New York University's independent student newspaper, established in 1973.

Washington Square News

New York University's independent student newspaper, established in 1973.

Washington Square News

New York University's independent student newspaper, established in 1973.

Washington Square News

In Memory of Bruce Mobley

Bruce Mobley, a student in NYU’s Prison Education Program, recently passed away. One of his classmates writes a piece about his lasting impact within Wallkill.
Bruce Mobley (far right) and two of his classmates in the Prison Education Program.

On Saturday, Sept. 22, NYU lost one of its newest Prison Education Program members, Bruce Mobley, when he collapsed on the gym floor of the Wallkill Correctional Facility while playing basketball — shortly before a visit from his family. At approximately 9 a.m., “Mo stopped to catch his breath,” according to a witness who was playing ball with him. “When he tried to continue, he just collapsed.”

News of the tragedy spread quickly throughout the facility, as people struggled to separate truth from rumor — “somebody had a stroke,”   “somebody had a heart attack,”  “somebody had a seizure.” For most of the day, few of us knew who that somebody was. After the 11 a.m. count, I asked one of the officers what was going on. He told me what had happened, and to whom.

“It really don’t look good man,” the correction officer said. “They worked on him for a half an hour and he didn’t respond, man. I think he’s gone.”

I lost my breath for a moment. “Not Mo,” I thought. He was only 26.

By the end of the night, there was no mistake — we had lost a compatriot, a fellow student and a friend. It was shortly after the 10 p.m. count when one of the unit porters asked for everyone’s attention. Men filed into the hall as if for a military roll call.

“By now you have all heard the rumors,” the CO said. “Although we don’t know exactly what happened, we do know that Mo has passed on. Can we please have a moment of silence for our fallen comrade?”

We all bowed our heads in remembrance of Mo. After about a minute, the porter said, “Now if there is anyone who would like to say a few words of kindness to honor Mo, please speak up.”

One Latino gentleman in his 50s spoke first.

“Listen everybody,”  he said in broken English, his voice hoarse but strong. “I don’t know this man. But he is a very, very good man. I don’t know his name, but every morning I brush my teeth, he say to me, ‘Good morning.’ He is a good man. I don’t know him, but I will miss him.”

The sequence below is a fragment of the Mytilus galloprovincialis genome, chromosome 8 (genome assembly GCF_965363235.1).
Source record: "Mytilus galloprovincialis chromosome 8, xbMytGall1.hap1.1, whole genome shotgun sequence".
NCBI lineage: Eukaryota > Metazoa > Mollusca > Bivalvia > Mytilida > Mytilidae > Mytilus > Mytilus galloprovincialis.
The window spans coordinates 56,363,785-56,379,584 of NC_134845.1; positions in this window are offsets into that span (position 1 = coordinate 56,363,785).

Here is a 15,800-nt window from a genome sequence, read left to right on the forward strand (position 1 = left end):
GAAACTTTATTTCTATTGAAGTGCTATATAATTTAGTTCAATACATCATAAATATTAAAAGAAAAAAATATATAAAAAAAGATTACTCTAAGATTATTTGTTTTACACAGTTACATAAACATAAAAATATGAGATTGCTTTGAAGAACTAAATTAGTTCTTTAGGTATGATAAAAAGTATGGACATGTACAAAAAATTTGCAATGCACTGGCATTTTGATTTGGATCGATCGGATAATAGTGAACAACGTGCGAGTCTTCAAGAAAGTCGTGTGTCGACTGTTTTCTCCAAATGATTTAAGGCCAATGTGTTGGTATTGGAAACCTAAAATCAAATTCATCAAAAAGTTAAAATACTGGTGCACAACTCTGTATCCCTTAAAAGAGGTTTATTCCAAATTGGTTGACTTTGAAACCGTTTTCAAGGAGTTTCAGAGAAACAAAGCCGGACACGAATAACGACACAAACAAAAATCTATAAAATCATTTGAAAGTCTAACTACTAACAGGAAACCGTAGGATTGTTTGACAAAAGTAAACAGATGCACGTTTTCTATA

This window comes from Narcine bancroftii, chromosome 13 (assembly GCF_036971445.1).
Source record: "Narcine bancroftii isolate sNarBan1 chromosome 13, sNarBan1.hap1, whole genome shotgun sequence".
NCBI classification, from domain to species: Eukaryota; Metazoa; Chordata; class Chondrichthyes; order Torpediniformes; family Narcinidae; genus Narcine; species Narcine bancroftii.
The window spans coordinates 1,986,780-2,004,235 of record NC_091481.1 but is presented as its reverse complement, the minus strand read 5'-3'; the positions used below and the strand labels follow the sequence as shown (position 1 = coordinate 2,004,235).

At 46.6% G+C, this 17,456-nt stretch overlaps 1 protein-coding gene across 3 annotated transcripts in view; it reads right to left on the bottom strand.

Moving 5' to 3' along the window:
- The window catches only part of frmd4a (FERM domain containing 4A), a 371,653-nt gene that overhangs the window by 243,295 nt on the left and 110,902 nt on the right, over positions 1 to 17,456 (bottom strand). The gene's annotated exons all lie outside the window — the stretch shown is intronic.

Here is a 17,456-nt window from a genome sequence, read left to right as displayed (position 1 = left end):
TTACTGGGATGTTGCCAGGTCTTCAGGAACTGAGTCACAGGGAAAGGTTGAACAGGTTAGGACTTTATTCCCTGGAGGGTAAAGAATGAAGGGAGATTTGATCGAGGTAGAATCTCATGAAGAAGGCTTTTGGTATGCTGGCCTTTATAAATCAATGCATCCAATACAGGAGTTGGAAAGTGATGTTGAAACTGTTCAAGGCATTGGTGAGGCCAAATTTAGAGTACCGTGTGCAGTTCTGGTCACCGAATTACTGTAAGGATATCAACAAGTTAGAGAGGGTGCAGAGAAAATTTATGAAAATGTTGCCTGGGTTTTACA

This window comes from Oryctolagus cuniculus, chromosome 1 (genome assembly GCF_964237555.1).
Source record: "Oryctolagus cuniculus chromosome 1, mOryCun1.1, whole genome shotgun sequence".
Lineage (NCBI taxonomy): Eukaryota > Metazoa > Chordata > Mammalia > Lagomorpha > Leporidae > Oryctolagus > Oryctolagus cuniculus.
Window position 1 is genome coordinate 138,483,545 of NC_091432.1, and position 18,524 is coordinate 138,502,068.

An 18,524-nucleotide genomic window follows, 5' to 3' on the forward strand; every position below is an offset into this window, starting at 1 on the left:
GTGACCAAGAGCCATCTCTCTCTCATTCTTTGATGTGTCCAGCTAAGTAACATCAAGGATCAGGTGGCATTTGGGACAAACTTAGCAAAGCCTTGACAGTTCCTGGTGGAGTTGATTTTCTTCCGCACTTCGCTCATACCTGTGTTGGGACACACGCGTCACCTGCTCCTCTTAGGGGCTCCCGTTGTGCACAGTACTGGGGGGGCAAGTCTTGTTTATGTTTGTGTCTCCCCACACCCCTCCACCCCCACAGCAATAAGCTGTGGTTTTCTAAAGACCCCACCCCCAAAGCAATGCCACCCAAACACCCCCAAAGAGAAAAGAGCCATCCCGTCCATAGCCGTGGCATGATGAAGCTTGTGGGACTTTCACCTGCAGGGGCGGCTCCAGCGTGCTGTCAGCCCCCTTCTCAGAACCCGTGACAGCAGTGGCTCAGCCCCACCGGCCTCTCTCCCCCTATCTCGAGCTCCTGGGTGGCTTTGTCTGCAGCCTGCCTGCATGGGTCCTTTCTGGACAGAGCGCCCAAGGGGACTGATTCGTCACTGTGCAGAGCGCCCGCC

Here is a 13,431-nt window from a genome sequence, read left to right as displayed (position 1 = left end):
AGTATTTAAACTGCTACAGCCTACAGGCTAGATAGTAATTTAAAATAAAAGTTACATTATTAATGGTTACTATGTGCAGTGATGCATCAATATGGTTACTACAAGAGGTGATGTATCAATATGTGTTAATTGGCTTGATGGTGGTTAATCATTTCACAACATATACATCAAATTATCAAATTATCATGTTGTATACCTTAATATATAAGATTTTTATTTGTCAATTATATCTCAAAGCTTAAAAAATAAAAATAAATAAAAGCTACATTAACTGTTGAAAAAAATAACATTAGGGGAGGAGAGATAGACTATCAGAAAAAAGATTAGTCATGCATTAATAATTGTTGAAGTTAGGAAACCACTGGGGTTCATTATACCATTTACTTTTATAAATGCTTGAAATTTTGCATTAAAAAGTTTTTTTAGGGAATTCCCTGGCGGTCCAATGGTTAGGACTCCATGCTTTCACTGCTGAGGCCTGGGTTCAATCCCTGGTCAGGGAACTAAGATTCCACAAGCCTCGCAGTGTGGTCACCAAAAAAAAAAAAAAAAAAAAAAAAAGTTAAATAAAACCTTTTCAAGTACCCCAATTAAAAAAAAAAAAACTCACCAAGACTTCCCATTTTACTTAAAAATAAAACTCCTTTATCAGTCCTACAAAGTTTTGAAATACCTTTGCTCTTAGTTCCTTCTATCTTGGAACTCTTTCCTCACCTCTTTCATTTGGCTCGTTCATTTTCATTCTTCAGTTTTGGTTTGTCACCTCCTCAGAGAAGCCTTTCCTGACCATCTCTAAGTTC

Others followed, and one after another the compliments and memories poured out: “He taught me how to play chess.” “He gave me a shirt. ” “He gave me something to eat.” “We cooked together.” “We were making plans to link up in the town and have our nieces and nephews hang out together.” He lived as piously as anyone in prison could.

Mo was one of my cooking partners, part of a group of five who ate and played chess together. We all considered him a good friend. But after the display of honor and remembrance, we realized that Mo had a way of making everyone feel a part of his life, a natural generosity of spirit. Everyone that Mo came in contact with at Wallkill — and even those who didn’t — felt this loss.

His death also reminded a lot of people of their own mortality. This was Mo’s first prison sentence. There are people here on their second, third, fourth and even seventh term, and it could have been anyone of us that transitioned that day. Instead, it was Bruce Mobley, age 26.

Even though the NYU and Wallkill communities are still grieving, none of us can feel the loss that his family felt that day. Adding to the tragedy, Mo’s aunt and uncle were here on the day he passed, according to prison sources. They watched the ambulance leave the facility without realizing it was their nephew being taken away.

We all hope these fond thoughts of him can soften his family’s loss, if only slightly, by letting them know how much he meant to us.

My dearest memories of Mo involved our shared status as comic book geeks and our in-depth discussions of Thor, Powergirl, Harley Quinn and the whole DC and Marvel multiverses. He’ll always be a superhero in my eyes. Rest in peace, Mo. You will live on through the lives of those you have blessed with your kindness.

This story has been approved for publication by an official with Wallkill Correctional Facility. 

A version of this article appeared in the Monday, Oct. 15 print edition. Gregory Headley is a student in NYU’s Prison Education Program. Email him at [email protected]

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  • M

    Maurice Brown JrJan 14, 2022 at 2:15 am

    I know mo personally he will forever be my best friend the closest person I ever met to being pure I love mo my real friend I hate to read this article and know it’s true I’m 26 years old now I was incarcerated from the ages of 19-24 I knew mo for almost 3 off those years, he was always the same my name is Maurice some call me mo some call me Reese. This is the real mo not me. I’m sorry for his mother and younger siblings hopefully they see this I send my love idk why but everything happen for a reason I just don’t know why I love you mo we’re forever the 45boys(bunkies)

  • T

    TiffanyMar 19, 2021 at 10:10 pm

    God bless! Great article